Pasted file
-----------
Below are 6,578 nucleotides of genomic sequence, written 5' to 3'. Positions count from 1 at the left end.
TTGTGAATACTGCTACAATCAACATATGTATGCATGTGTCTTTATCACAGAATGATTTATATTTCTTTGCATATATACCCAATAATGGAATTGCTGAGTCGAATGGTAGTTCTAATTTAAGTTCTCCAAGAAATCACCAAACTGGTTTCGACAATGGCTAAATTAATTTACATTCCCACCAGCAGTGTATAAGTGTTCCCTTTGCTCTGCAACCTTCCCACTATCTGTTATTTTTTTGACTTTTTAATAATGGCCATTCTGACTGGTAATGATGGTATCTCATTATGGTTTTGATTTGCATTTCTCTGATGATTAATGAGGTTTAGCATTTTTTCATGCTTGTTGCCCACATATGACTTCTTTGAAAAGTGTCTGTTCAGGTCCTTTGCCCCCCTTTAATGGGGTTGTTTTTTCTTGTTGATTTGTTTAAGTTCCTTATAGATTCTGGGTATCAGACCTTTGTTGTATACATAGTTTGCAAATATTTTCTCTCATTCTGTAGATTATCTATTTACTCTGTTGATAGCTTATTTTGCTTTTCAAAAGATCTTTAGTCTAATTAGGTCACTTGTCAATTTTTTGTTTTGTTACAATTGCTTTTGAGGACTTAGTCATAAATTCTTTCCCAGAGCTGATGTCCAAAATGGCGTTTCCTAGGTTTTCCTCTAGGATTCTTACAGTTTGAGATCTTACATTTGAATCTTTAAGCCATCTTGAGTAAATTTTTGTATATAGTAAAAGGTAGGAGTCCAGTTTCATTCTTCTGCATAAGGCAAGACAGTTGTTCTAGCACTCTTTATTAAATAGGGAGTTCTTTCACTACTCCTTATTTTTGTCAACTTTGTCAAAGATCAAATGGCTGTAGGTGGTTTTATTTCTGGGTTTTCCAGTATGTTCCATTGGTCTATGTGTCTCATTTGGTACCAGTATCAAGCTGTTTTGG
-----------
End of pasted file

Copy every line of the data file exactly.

Below are 6,578 nucleotides of genomic sequence, written 5' to 3'. Positions count from 1 at the left end.
TTGTGAATACTGCTACAATCAACATATGTATGCATGTGTCTTTATCACAGAATGATTTATATTTCTTTGCATATATACCCAATAATGGAATTGCTGAGTCGAATGGTAGTTCTAATTTAAGTTCTCCAAGAAATCACCAAACTGGTTTCGACAATGGCTAAATTAATTTACATTCCCACCAGCAGTGTATAAGTGTTCCCTTTGCTCTGCAACCTTCCCACTATCTGTTATTTTTTTGACTTTTTAATAATGGCCATTCTGACTGGTAATGATGGTATCTCATTATGGTTTTGATTTGCATTTCTCTGATGATTAATGAGGTTTAGCATTTTTTCATGCTTGTTGCCCACATATGACTTCTTTGAAAAGTGTCTGTTCAGGTCCTTTGCCCCCCTTTAATGGGGTTGTTTTTTCTTGTTGATTTGTTTAAGTTCCTTATAGATTCTGGGTATCAGACCTTTGTTGTATACATAGTTTGCAAATATTTTCTCTCATTCTGTAGATTATCTATTTACTCTGTTGATAGCTTATTTTGCTTTTCAAAAGATCTTTAGTCTAATTAGGTCACTTGTCAATTTTTTGTTTTGTTACAATTGCTTTTGAGGACTTAGTCATAAATTCTTTCCCAGAGCTGATGTCCAAAATGGCGTTTCCTAGGTTTTCCTCTAGGATTCTTACAGTTTGAGATCTTACATTTGAATCTTTAAGCCATCTTGAGTAAATTTTTGTATATAGTAAAAGGTAGGAGTCCAGTTTCATTCTTCTGCATAAGGCAAGACAGTTGTTCTAGCACTCTTTATTAAATAGGGAGTTCTTTCACTACTCCTTATTTTTGTCAACTTTGTCAAAGATCAAATGGCTGTAGGTGGTTTTATTTCTGGGTTTTCCAGTATGTTCCATTGGTCTATGTGTCTCATTTGGTACCAGTATCAAGCTGTTTTGG